Then there's Executive Coaching which is normally brought in to help the senior team manage a piece of significant change such as a merger or acquisition. Many Executive coaches are accomplished business people themselves and probably need that credibility to get through the door and make a start. It follows that much of what they do can be thought of as more like consultancy than the coaching I've described here, but that is of little consequence to the executive who feels they've been helped. Finally we have what we might call manager-coaching (for want of a better term). This is coaching undertaken by the manager or team leader as part and parcel of their role and for the benefit of their team members. This is the most impactful type of coaching in my view and the one on which the rest of this book will concentrate.

Despite the variety of influences and the differing types of coaching now on offer, there appears to be a number of common elements that create a philosophy of coaching. Coaching adopts the same stance as humanistic psychology in its intention to bring about the release of potential. There is an acknowledgement of existentialism in the notion that people are not hapless victims but always have choice and that their behaviour is a result of the choices they make. There are a number of Eastern influences in coaching such as the emphasis placed on operating the present and the belief that people are equipped with all that they need to be productive. Finally, coaching adheres to the constructivist principle that there is no one single version of truth or reality.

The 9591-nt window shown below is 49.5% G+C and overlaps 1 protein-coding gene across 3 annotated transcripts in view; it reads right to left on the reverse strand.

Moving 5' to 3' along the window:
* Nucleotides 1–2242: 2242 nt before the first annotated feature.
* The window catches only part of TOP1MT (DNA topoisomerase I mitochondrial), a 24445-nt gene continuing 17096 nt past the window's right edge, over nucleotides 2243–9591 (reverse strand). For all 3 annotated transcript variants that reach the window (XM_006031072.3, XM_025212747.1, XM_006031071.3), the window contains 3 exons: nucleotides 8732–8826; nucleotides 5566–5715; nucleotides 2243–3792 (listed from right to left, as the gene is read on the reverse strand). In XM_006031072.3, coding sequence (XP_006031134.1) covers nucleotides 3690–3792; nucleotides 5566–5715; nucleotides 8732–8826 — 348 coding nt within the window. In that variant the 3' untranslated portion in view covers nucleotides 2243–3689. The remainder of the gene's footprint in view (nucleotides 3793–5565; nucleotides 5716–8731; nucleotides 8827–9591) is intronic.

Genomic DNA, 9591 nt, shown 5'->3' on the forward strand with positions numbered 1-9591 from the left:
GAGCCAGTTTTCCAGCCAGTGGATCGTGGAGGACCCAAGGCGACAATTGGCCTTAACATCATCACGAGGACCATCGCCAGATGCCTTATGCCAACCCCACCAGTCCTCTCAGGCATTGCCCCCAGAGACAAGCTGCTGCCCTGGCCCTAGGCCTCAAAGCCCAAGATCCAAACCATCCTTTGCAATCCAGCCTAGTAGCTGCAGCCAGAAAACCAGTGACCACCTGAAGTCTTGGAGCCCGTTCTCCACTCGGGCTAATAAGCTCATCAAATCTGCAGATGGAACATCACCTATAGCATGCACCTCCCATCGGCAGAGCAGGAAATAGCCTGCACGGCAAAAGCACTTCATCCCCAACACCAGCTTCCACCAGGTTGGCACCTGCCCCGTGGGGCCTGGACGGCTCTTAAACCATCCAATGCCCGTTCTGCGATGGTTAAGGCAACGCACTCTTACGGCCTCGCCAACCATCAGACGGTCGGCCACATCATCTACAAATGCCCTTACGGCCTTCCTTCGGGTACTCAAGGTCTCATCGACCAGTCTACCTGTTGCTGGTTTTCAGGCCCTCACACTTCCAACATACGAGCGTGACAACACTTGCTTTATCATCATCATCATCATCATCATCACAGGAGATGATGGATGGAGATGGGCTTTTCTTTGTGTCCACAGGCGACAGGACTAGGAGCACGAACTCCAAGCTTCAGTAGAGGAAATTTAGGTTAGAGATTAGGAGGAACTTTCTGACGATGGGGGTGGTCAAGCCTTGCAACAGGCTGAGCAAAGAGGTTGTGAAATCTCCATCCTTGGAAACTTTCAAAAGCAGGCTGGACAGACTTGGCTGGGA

My aim in writing this and my many other articles concerning how coaching compares has been to 'ring fence' coaching so that we can understand how it fits with the other things we do as part of people management. The purpose of managing people at work is to get the job done well and help our team members take advantage of any opportunities that doing the job well presents. Coaching encompasses both of these points because it is performance focused but person centred.